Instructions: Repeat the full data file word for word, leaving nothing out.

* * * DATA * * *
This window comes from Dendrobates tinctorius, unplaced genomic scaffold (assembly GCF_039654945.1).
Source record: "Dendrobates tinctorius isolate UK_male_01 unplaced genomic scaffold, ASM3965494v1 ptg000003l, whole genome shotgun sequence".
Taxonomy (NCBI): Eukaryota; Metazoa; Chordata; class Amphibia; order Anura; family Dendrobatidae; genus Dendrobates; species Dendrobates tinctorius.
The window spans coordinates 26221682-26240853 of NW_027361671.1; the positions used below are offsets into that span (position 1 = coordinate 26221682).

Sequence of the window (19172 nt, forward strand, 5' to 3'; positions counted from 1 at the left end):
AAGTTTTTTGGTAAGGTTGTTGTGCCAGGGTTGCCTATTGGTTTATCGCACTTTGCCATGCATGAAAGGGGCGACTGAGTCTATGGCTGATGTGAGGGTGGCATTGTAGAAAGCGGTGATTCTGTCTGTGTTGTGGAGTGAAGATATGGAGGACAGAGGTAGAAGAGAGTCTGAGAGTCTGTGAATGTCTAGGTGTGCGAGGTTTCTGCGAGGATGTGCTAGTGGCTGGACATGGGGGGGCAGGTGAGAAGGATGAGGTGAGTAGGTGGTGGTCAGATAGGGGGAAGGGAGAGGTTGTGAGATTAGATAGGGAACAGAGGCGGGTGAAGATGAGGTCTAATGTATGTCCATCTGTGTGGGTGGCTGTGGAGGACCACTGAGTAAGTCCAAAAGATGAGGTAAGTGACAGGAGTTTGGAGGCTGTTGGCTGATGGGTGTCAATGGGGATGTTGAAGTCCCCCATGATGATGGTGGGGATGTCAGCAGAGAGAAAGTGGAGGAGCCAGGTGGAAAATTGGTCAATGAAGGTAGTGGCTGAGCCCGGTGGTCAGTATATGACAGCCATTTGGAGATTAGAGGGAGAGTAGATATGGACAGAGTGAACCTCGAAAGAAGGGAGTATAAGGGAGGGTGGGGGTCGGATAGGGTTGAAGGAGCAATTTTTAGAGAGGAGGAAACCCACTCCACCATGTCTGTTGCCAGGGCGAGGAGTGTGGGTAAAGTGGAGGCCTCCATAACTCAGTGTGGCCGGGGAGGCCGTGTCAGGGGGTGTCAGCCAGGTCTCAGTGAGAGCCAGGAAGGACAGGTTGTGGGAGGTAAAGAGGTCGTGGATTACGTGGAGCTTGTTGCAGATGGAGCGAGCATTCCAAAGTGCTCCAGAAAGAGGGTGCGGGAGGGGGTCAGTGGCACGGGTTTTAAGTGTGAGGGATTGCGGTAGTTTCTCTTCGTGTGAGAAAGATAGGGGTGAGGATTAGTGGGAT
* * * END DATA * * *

This window comes from Dendrobates tinctorius, unplaced genomic scaffold (assembly GCF_039654945.1).
Source record: "Dendrobates tinctorius isolate UK_male_01 unplaced genomic scaffold, ASM3965494v1 ptg000003l, whole genome shotgun sequence".
Taxonomy (NCBI): Eukaryota; Metazoa; Chordata; class Amphibia; order Anura; family Dendrobatidae; genus Dendrobates; species Dendrobates tinctorius.
The window spans coordinates 26221682-26240853 of NW_027361671.1; the positions used below are offsets into that span (position 1 = coordinate 26221682).

Sequence of the window (19172 nt, forward strand, 5' to 3'; positions counted from 1 at the left end):
AAGTTTTTTGGTAAGGTTGTTGTGCCAGGGTTGCCTATTGGTTTATCGCACTTTGCCATGCATGAAAGGGGCGACTGAGTCTATGGCTGATGTGAGGGTGGCATTGTAGAAAGCGGTGATTCTGTCTGTGTTGTGGAGTGAAGATATGGAGGACAGAGGTAGAAGAGAGTCTGAGAGTCTGTGAATGTCTAGGTGTGCGAGGTTTCTGCGAGGATGTGCTAGTGGCTGGACATGGGGGGGCAGGTGAGAAGGATGAGGTGAGTAGGTGGTGGTCAGATAGGGGGAAGGGAGAGGTTGTGAGATTAGATAGGGAACAGAGGCGGGTGAAGATGAGGTCTAATGTATGTCCATCTGTGTGGGTGGCTGTGGAGGACCACTGAGTAAGTCCAAAAGATGAGGTAAGTGACAGGAGTTTGGAGGCTGTTGGCTGATGGGTGTCAATGGGGATGTTGAAGTCCCCCATGATGATGGTGGGGATGTCAGCAGAGAGAAAGTGGAGGAGCCAGGTGGAAAATTGGTCAATGAAGGTAGTGGCTGAGCCCGGTGGTCAGTATATGACAGCCATTTGGAGATTAGAGGGAGAGTAGATATGGACAGAGTGAACCTCGAAAGAAGGGAGTATAAGGGAGGGTGGGGGTCGGATAGGGTTGAAGGAGCAATTTTTAGAGAGGAGGAAACCCACTCCACCATGTCTGTTGCCAGGGCGAGGAGTGTGGGTAAAGTGGAGGCCTCCATAACTCAGTGTGGCCGGGGAGGCCGTGTCAGGGGGTGTCAGCCAGGTCTCAGTGAGAGCCAGGAAGGACAGGTTGTGGGAGGTAAAGAGGTCGTGGATTACGTGGAGCTTGTTGCAGATGGAGCGAGCATTCCAAAGTGCTCCAGAAAGAGGGTGCGGGAGGGGGTCAGTGGCACGGGTTTTAAGTGTGAGGGATTGCGGTAGTTTCTCTTCGTGTGAGAAAGATAGGGGTGAGGATTAGTGGGAT